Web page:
I challenged ours when we moved in about 20 years ago, after numerous frustrating letters and calls, they rejected it.
3. You succeed and get your council tax band lowered!
If your challenge is successful you’ll get your council tax band lowered and a backdated rebate from the day you first moved into your home. If you can, you should try and let previous owners of the property know. They should also be entitled to a rebate from their time living in the property.
Here are some success stories from Latest Deals members:
We did when we moved into this house 8 years ago. To be honest it was easy as I could prove the other 3 beds were a band lower but 4 beds were the same band (we are 3 bed). Previous owners were surprised to receive a few thousand rebate (Telford Council).
Yes 20yrs ago. Bought the house for a lot less than the asking price. Council tax was based on the higher price, but the estate agent said it wasn't worth asking price. So, I wrote to the council and they said because we had lived in the house more than 6 months they couldn't do anything about it.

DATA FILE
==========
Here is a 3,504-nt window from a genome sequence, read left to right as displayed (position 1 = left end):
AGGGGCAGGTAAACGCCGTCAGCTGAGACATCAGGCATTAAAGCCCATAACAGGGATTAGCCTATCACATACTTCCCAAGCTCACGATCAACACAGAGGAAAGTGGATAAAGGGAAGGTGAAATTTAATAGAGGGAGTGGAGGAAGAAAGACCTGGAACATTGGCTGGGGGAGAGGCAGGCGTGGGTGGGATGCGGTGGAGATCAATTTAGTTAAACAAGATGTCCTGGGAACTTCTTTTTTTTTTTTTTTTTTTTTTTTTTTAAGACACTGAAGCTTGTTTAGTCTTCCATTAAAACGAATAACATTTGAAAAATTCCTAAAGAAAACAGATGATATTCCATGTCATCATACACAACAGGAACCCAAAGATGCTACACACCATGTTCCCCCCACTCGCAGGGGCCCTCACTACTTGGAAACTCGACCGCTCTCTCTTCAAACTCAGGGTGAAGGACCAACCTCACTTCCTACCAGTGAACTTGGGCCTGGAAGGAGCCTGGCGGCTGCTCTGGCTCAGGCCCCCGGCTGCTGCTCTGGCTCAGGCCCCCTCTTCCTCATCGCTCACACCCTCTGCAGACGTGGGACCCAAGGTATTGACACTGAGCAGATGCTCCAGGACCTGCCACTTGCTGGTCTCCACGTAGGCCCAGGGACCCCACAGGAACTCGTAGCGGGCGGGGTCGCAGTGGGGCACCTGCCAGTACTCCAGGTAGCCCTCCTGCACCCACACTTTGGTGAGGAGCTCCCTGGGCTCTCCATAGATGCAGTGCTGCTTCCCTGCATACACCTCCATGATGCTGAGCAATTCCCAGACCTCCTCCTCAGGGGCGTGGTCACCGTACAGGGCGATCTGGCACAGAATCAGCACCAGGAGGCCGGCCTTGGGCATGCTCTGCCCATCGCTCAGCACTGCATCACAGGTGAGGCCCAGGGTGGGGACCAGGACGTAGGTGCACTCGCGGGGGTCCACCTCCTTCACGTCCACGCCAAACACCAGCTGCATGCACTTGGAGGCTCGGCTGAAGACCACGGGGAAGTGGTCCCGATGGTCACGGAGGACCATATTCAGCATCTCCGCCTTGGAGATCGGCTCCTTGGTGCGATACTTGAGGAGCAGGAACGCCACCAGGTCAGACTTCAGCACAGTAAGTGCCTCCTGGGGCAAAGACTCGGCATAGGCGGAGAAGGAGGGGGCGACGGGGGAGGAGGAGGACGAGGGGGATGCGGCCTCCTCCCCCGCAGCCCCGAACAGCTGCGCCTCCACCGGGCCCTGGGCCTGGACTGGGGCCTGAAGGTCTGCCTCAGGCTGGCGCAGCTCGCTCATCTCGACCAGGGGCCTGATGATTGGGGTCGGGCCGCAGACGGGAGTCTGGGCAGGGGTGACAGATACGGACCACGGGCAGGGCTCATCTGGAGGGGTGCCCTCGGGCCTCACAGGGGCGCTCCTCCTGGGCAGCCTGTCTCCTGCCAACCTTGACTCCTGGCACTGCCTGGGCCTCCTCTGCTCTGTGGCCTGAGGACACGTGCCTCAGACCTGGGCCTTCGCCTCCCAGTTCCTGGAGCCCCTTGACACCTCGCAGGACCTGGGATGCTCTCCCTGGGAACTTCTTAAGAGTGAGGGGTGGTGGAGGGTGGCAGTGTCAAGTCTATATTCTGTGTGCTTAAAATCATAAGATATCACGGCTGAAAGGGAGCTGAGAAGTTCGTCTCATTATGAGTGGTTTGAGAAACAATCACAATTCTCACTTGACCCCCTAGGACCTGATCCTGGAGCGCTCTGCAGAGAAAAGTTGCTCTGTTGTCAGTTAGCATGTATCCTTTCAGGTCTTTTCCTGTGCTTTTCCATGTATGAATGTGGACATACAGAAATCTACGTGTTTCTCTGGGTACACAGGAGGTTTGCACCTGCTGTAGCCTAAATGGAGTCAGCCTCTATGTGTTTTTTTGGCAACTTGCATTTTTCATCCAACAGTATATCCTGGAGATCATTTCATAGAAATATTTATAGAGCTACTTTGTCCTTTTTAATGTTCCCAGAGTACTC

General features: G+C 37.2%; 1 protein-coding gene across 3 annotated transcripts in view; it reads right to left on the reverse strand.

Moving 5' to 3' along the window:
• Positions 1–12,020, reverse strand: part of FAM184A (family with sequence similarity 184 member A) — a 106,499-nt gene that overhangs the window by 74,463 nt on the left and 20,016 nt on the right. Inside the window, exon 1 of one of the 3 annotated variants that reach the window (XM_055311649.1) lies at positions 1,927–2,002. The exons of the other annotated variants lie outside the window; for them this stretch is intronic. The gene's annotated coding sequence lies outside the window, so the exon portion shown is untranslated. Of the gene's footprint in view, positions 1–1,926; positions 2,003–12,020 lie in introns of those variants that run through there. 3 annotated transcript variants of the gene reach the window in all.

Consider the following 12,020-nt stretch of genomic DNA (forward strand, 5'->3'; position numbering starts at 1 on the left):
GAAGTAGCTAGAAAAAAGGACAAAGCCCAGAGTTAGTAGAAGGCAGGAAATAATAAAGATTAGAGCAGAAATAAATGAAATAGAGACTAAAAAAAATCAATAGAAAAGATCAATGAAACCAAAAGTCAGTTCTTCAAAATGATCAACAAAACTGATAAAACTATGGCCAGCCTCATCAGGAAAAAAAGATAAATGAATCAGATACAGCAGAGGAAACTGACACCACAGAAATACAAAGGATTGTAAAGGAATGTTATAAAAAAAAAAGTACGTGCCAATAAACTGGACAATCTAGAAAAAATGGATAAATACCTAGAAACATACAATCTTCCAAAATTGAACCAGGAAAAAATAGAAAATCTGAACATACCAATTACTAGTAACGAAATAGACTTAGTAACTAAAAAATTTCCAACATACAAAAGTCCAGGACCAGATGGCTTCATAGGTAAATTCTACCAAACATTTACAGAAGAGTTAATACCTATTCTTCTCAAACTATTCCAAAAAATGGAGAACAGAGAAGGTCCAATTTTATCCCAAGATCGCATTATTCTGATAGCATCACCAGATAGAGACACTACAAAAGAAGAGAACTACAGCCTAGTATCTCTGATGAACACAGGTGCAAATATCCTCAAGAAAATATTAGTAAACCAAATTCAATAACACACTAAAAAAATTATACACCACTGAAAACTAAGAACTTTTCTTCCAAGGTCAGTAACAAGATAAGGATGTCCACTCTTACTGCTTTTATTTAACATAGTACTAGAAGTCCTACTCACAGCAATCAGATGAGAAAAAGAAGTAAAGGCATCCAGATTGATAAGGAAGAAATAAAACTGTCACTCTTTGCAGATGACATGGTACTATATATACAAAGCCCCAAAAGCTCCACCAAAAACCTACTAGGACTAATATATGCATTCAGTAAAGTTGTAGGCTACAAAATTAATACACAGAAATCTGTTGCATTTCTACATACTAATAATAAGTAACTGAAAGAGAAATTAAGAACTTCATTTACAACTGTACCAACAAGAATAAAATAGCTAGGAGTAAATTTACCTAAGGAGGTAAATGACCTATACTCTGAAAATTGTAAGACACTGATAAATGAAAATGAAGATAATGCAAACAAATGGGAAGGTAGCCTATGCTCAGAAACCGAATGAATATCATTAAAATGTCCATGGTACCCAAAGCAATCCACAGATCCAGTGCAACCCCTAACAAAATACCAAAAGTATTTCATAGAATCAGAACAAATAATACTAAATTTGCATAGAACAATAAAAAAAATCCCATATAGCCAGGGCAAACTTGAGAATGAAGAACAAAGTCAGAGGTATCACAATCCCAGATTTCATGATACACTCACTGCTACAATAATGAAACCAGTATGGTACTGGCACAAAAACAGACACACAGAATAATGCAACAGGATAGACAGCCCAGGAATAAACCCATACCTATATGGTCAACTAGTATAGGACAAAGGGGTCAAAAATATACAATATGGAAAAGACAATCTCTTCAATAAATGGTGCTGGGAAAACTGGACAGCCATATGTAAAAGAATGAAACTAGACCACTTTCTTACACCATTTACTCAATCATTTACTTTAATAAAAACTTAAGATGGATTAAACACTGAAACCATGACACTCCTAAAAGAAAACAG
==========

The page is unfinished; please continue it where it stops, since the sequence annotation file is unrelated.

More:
Then a week later received a cheque with the over payments and a reduced tax bracket.
I challenged my council tax band on my first flat 15 years ago, it was originally a 3 bed house that was split into two flats, the house was originally band B and both flats were judged to be band B each as well. My argument was by the property price cost/value back in the early 90s not even the original house qualified as a band B as its sale price in 96 set it at the A band category. (I did get my flat changed to an A but they didn't change the other flat, it was up to my neighbour to make their own case the council said)
Think twice before challenging your band: Should I challenge my council tax band?
Remember, only challenge your council tax band if you’re sure it’s too high after doing the neighbour and valuation checks we explained above.
If you’ve made any home improvements or extensions, this could potentially increase your band so make sure that you take this into account.
You might find that you’re in the right council tax band but your neighbours are in the wrong band as it’s lower than yours. If this is the case, there’s no point challenging as your band will remain the same but your neighbour’s bands could increase. You don’t want to be the least popular person on your street!
Just take your time to do all of the research we explained above and only ever challenge your council tax band if you’re very sure that it’s incorrect.
Is there another way I can lower my council tax?
If you can’t lower your council tax band, there might still be a way for you to reduce your council tax bill. Some people and properties are eligible for a council tax discount, for example:
- Full-time students.
- Under 18-years-old.
- Member of the armed forces living in armed forces accommodation.
- Moved into a care home or hospital.
- Living with someone else to receive care.
- Have a severe mental impairment.
- Diplomats who aren’t a resident of the UK.